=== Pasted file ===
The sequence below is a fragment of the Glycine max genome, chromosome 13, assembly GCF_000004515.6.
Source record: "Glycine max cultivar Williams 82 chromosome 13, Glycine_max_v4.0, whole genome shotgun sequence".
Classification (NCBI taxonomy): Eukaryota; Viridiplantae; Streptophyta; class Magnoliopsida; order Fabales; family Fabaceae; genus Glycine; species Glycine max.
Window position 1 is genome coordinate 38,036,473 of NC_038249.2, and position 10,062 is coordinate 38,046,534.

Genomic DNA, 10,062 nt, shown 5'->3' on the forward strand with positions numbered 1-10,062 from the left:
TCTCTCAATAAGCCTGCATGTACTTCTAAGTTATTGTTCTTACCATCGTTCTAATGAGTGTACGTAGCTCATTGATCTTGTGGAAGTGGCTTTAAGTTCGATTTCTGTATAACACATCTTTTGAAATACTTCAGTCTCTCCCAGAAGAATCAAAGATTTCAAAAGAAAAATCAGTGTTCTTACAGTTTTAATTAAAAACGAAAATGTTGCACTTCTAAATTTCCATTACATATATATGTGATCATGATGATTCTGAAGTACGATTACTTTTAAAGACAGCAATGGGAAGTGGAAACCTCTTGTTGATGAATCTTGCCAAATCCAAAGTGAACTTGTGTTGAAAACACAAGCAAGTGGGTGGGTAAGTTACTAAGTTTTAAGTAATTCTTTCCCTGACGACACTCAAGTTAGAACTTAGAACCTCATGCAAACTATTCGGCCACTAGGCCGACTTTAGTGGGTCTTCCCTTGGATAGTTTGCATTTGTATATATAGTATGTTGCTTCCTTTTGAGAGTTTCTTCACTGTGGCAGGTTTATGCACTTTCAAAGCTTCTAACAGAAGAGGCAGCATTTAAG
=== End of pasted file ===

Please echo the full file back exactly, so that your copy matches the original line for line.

The sequence below is a fragment of the Glycine max genome, chromosome 13, assembly GCF_000004515.6.
Source record: "Glycine max cultivar Williams 82 chromosome 13, Glycine_max_v4.0, whole genome shotgun sequence".
Classification (NCBI taxonomy): Eukaryota; Viridiplantae; Streptophyta; class Magnoliopsida; order Fabales; family Fabaceae; genus Glycine; species Glycine max.
Window position 1 is genome coordinate 38,036,473 of NC_038249.2, and position 10,062 is coordinate 38,046,534.

Genomic DNA, 10,062 nt, shown 5'->3' on the forward strand with positions numbered 1-10,062 from the left:
TCTCTCAATAAGCCTGCATGTACTTCTAAGTTATTGTTCTTACCATCGTTCTAATGAGTGTACGTAGCTCATTGATCTTGTGGAAGTGGCTTTAAGTTCGATTTCTGTATAACACATCTTTTGAAATACTTCAGTCTCTCCCAGAAGAATCAAAGATTTCAAAAGAAAAATCAGTGTTCTTACAGTTTTAATTAAAAACGAAAATGTTGCACTTCTAAATTTCCATTACATATATATGTGATCATGATGATTCTGAAGTACGATTACTTTTAAAGACAGCAATGGGAAGTGGAAACCTCTTGTTGATGAATCTTGCCAAATCCAAAGTGAACTTGTGTTGAAAACACAAGCAAGTGGGTGGGTAAGTTACTAAGTTTTAAGTAATTCTTTCCCTGACGACACTCAAGTTAGAACTTAGAACCTCATGCAAACTATTCGGCCACTAGGCCGACTTTAGTGGGTCTTCCCTTGGATAGTTTGCATTTGTATATATAGTATGTTGCTTCCTTTTGAGAGTTTCTTCACTGTGGCAGGTTTATGCACTTTCAAAGCTTCTAACAGAAGAGGCAGCATTTAAG